I stormed out of her nursery and headed to the kitchen, for what, I’m not sure. I opened the fridge and froze. In front of me was a cardboard pizza box crammed onto a shelf at, roughly, a twenty-five-degree angle. I knew that there were only two pieces of pizza left, so why was the entire box in my damn fridge? What was so difficult about putting the remaining slices in Tupperware or a Ziploc?
Instead, my husband had shoved the entire fucking box into the refrigerator, leaving jam jars and soda cans wobbling on their edges, threatening to come tumbling out.
Social media was already this blaring reminder of how motherhood should look; unfortunately for my daughter, she had just drawn the short straw in the new mom lottery.
I looked at that giant, near-empty box and wondered whether he was expecting me to properly put away the remaining pizza. Why would he take the time to do it when he knew I would just eventually do it myself? I’d take it out, place the slices in a container, and take the box out to the recycling bin, like I had in the past.
But this wasn’t the past. If I told my husband to put away the leftover pizza like a normal human and take the box outside, I would inadvertently become the “nagging” wife every woman (and man) fears. If I did nothing and said nothing, I would become resentful.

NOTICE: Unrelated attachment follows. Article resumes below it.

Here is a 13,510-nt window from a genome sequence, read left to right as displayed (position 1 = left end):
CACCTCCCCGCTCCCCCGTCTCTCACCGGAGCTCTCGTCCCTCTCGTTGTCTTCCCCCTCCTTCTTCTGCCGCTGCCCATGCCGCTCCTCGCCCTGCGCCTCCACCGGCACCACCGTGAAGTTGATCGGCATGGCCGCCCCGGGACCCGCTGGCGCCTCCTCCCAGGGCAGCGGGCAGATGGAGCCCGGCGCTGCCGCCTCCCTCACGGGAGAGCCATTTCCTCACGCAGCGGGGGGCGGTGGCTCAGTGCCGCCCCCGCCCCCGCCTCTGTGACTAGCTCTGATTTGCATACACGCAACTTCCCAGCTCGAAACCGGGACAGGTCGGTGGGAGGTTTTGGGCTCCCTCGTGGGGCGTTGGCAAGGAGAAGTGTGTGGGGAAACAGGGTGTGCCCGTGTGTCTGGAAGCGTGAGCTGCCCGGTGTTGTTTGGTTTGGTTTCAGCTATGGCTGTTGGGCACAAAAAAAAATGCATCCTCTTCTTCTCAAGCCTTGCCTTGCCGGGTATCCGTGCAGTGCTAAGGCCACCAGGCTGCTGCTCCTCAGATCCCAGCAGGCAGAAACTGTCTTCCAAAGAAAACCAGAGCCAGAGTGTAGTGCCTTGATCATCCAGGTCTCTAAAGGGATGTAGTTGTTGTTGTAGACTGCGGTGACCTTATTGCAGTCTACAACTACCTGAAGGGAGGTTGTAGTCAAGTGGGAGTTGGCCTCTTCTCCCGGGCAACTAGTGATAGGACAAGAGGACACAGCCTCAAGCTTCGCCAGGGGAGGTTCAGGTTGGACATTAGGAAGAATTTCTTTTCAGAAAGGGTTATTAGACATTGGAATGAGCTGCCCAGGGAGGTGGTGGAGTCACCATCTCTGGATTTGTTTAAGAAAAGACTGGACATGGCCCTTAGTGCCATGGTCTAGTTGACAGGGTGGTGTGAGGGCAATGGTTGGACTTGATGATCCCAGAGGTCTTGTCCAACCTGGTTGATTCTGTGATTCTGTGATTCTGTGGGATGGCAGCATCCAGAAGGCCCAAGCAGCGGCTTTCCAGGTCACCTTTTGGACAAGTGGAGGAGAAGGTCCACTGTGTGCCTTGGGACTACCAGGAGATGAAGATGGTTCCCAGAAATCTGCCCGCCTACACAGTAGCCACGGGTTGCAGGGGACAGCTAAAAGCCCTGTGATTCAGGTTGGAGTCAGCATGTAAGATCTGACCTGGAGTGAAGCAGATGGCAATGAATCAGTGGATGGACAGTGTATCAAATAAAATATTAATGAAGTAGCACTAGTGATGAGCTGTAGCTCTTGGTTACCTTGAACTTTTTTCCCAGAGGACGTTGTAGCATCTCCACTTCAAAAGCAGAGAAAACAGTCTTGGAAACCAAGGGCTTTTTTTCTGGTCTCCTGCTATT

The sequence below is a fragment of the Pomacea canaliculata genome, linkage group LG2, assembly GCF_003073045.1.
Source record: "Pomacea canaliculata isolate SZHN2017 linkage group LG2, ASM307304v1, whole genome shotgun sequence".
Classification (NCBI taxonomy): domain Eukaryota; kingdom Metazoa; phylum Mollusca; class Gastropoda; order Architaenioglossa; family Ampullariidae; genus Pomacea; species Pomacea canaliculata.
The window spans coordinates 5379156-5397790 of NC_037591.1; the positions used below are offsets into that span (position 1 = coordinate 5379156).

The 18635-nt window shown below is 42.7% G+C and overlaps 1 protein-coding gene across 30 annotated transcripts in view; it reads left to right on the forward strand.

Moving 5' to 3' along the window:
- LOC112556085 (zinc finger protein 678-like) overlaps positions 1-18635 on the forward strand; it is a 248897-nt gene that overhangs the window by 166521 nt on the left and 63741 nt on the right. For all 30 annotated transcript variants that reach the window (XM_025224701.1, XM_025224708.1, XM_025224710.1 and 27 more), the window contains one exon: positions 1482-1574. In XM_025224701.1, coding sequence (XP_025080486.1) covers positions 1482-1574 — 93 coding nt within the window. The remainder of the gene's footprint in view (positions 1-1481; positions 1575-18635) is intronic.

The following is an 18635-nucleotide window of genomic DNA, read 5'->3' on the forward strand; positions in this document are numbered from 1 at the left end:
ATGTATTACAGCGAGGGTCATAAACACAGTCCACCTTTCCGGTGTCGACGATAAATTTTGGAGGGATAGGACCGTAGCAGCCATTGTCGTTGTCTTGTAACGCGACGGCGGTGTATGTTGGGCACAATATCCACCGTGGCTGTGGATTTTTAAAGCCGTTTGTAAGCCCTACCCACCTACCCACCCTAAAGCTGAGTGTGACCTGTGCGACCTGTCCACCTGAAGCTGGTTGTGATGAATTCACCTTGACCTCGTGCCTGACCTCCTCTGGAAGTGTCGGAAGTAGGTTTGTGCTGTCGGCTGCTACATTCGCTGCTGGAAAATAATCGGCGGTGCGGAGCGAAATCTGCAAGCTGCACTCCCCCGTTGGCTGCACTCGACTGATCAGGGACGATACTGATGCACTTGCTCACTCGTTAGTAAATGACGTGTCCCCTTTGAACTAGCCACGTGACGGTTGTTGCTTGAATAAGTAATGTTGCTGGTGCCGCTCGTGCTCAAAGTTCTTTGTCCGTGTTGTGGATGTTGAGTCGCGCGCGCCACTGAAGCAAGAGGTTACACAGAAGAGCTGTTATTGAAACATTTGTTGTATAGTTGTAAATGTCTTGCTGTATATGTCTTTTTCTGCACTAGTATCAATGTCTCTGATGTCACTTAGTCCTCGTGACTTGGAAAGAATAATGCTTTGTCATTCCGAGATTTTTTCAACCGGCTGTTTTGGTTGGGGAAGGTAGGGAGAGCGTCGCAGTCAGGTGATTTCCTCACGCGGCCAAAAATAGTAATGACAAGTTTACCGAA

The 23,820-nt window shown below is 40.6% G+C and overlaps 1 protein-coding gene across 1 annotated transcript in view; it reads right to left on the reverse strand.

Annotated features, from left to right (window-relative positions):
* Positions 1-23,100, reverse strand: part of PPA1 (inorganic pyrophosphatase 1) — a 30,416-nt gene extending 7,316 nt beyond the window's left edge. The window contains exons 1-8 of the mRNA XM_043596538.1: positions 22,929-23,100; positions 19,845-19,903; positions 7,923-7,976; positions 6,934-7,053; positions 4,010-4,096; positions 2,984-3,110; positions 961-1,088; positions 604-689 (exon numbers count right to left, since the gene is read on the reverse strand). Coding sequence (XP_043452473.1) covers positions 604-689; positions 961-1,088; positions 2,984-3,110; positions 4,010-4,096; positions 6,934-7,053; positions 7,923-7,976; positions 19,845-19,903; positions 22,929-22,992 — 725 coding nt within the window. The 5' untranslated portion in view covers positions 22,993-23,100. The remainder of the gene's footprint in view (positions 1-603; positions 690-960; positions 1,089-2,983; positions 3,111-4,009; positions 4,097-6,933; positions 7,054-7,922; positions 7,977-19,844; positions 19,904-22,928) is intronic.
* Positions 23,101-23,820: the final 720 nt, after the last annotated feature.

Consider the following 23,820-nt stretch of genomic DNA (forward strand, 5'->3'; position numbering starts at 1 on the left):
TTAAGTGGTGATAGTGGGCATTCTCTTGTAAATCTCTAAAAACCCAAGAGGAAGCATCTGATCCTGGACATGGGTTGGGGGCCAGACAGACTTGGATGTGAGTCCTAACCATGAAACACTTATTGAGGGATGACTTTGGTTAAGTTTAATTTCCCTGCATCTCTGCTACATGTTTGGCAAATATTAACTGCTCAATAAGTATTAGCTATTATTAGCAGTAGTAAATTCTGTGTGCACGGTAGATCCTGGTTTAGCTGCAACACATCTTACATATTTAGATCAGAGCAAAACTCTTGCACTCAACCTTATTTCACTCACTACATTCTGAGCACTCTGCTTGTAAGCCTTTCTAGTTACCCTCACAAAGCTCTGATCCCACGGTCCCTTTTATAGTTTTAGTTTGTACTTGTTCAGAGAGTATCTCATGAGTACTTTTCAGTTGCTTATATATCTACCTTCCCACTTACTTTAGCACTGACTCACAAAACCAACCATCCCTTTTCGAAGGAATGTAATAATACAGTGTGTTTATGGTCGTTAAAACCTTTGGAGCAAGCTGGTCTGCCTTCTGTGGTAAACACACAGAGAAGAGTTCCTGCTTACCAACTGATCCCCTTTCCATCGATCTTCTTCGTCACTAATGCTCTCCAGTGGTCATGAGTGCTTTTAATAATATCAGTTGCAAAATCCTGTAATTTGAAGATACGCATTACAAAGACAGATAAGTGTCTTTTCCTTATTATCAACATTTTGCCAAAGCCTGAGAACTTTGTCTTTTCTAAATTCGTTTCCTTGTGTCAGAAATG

If that box knocks over my breast milk, I thought threateningly, readying myself for a brawl. Four ounces of breast milk equated to about ninety minutes of freedom. How could anyone be so careless with someone’s freedom?
Whatever the casualty, I would definitely be the one burdened with the aftermath. Did he actually think I had time to deal with this shit right now? When? In between feedings while I scrubbed breast pump parts, did laundry, and fed the dogs? I barely had time to pee, but I was now somehow charged with teaching my adult husband to develop common fucking sense. (Upon reading this, my husband noted that he almost exclusively feeds the dogs nowadays. Someone should probably give him a trophy.) Either way, this giant fucking pizza box was now my cross to bear. To be fair, I knew I was snapping, but I didn’t know how to avoid it.